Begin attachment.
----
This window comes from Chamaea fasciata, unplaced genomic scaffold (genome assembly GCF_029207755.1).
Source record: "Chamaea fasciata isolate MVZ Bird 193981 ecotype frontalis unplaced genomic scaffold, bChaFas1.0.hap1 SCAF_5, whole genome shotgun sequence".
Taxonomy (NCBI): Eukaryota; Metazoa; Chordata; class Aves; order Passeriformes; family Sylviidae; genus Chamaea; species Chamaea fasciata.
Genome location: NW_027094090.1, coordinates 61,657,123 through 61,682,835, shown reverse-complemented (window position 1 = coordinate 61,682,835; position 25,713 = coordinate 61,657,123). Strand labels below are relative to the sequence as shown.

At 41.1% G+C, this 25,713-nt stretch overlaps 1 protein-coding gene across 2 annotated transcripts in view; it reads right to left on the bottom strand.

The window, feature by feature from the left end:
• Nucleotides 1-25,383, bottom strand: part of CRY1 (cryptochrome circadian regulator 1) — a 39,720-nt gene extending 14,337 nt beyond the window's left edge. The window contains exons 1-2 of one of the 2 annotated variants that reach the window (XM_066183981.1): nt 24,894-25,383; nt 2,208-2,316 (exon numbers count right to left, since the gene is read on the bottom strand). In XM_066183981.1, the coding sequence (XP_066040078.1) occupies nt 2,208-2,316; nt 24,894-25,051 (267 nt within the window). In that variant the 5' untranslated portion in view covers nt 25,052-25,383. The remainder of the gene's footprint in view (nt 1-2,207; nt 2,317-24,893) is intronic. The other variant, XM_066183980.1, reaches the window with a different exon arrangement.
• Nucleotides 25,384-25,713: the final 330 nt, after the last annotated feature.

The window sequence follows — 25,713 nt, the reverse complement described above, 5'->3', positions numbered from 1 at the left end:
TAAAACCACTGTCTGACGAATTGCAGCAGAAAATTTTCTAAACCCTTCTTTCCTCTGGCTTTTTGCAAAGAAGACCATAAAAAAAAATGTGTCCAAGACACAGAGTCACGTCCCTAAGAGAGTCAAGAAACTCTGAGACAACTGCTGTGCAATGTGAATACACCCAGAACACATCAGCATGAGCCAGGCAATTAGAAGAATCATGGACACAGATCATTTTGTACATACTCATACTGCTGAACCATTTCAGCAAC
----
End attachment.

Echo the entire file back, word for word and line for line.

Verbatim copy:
This window comes from Chamaea fasciata, unplaced genomic scaffold (genome assembly GCF_029207755.1).
Source record: "Chamaea fasciata isolate MVZ Bird 193981 ecotype frontalis unplaced genomic scaffold, bChaFas1.0.hap1 SCAF_5, whole genome shotgun sequence".
Taxonomy (NCBI): Eukaryota; Metazoa; Chordata; class Aves; order Passeriformes; family Sylviidae; genus Chamaea; species Chamaea fasciata.
Genome location: NW_027094090.1, coordinates 61,657,123 through 61,682,835, shown reverse-complemented (window position 1 = coordinate 61,682,835; position 25,713 = coordinate 61,657,123). Strand labels below are relative to the sequence as shown.

At 41.1% G+C, this 25,713-nt stretch overlaps 1 protein-coding gene across 2 annotated transcripts in view; it reads right to left on the bottom strand.

The window, feature by feature from the left end:
• Nucleotides 1-25,383, bottom strand: part of CRY1 (cryptochrome circadian regulator 1) — a 39,720-nt gene extending 14,337 nt beyond the window's left edge. The window contains exons 1-2 of one of the 2 annotated variants that reach the window (XM_066183981.1): nt 24,894-25,383; nt 2,208-2,316 (exon numbers count right to left, since the gene is read on the bottom strand). In XM_066183981.1, the coding sequence (XP_066040078.1) occupies nt 2,208-2,316; nt 24,894-25,051 (267 nt within the window). In that variant the 5' untranslated portion in view covers nt 25,052-25,383. The remainder of the gene's footprint in view (nt 1-2,207; nt 2,317-24,893) is intronic. The other variant, XM_066183980.1, reaches the window with a different exon arrangement.
• Nucleotides 25,384-25,713: the final 330 nt, after the last annotated feature.

The window sequence follows — 25,713 nt, the reverse complement described above, 5'->3', positions numbered from 1 at the left end:
TAAAACCACTGTCTGACGAATTGCAGCAGAAAATTTTCTAAACCCTTCTTTCCTCTGGCTTTTTGCAAAGAAGACCATAAAAAAAAATGTGTCCAAGACACAGAGTCACGTCCCTAAGAGAGTCAAGAAACTCTGAGACAACTGCTGTGCAATGTGAATACACCCAGAACACATCAGCATGAGCCAGGCAATTAGAAGAATCATGGACACAGATCATTTTGTACATACTCATACTGCTGAACCATTTCAGCAAC